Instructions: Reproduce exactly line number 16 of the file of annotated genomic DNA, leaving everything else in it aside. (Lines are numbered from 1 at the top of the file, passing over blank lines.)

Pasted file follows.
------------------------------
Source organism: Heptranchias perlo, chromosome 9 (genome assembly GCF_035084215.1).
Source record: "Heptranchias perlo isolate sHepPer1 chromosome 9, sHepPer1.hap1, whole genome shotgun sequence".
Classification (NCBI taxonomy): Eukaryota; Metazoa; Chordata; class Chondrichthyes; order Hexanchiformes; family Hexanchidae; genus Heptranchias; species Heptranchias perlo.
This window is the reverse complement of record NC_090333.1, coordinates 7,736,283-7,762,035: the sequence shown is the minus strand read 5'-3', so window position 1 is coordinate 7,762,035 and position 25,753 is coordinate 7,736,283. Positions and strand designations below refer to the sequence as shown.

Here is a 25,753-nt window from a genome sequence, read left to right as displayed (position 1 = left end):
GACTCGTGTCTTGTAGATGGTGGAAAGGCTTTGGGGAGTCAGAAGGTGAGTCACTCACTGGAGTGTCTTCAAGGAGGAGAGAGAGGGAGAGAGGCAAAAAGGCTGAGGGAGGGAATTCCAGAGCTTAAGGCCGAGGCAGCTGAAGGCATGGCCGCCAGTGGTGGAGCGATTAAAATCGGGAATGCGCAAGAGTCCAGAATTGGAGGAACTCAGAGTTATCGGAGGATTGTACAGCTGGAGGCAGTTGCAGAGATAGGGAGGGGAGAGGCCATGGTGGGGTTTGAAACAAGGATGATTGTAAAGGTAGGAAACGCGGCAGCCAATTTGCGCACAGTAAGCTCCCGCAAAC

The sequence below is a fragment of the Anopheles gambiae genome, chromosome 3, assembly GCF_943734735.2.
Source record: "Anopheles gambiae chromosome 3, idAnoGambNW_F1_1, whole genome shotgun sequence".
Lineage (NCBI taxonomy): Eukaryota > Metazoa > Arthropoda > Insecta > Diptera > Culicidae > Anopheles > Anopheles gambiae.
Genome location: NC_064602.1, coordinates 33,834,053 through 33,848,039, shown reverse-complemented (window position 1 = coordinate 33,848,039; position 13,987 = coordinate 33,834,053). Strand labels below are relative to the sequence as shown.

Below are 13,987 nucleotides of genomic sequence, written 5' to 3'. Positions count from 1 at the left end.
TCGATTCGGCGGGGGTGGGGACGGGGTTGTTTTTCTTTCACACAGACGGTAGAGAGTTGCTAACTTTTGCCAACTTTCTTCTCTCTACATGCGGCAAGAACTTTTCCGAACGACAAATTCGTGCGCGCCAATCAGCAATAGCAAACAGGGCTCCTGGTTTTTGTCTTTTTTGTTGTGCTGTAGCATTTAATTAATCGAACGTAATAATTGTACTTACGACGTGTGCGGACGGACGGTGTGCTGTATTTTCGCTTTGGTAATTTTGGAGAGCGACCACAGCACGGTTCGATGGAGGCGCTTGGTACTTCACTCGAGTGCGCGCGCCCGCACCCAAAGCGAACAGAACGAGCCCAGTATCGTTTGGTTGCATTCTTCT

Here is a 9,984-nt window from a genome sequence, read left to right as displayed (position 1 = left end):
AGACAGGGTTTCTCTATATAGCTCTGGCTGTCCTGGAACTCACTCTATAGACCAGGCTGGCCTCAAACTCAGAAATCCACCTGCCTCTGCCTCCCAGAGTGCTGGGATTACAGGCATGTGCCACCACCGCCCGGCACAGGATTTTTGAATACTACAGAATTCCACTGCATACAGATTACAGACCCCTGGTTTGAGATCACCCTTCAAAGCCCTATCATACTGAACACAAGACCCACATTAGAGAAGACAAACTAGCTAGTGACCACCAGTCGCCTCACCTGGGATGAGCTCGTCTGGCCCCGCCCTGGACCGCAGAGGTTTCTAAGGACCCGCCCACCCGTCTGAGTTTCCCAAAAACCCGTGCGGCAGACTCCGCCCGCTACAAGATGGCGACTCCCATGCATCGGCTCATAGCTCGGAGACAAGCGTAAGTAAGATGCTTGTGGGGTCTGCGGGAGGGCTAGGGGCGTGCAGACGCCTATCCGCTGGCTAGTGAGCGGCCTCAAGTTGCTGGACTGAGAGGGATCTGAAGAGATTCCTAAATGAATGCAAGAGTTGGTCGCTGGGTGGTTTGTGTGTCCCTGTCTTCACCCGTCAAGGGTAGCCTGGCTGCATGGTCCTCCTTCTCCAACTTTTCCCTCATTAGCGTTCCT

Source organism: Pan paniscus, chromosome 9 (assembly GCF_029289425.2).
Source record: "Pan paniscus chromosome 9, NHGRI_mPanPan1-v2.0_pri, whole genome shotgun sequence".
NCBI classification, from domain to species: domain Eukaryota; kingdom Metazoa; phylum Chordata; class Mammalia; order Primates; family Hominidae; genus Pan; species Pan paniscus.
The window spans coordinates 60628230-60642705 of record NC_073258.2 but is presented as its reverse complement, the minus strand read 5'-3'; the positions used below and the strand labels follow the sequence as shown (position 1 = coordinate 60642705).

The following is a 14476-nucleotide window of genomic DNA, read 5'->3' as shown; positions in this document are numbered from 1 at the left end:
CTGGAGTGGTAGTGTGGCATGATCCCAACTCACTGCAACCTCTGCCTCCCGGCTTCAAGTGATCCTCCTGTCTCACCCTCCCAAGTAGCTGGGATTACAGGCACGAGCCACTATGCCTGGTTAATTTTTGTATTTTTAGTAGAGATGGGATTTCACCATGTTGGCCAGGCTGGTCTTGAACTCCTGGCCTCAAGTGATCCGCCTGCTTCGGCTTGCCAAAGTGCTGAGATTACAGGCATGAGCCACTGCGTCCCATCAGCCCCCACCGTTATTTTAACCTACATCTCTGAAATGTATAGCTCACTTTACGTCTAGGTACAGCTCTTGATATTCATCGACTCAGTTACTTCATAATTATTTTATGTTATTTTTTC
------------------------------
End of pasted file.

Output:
Source record: "Pan paniscus chromosome 9, NHGRI_mPanPan1-v2.0_pri, whole genome shotgun sequence".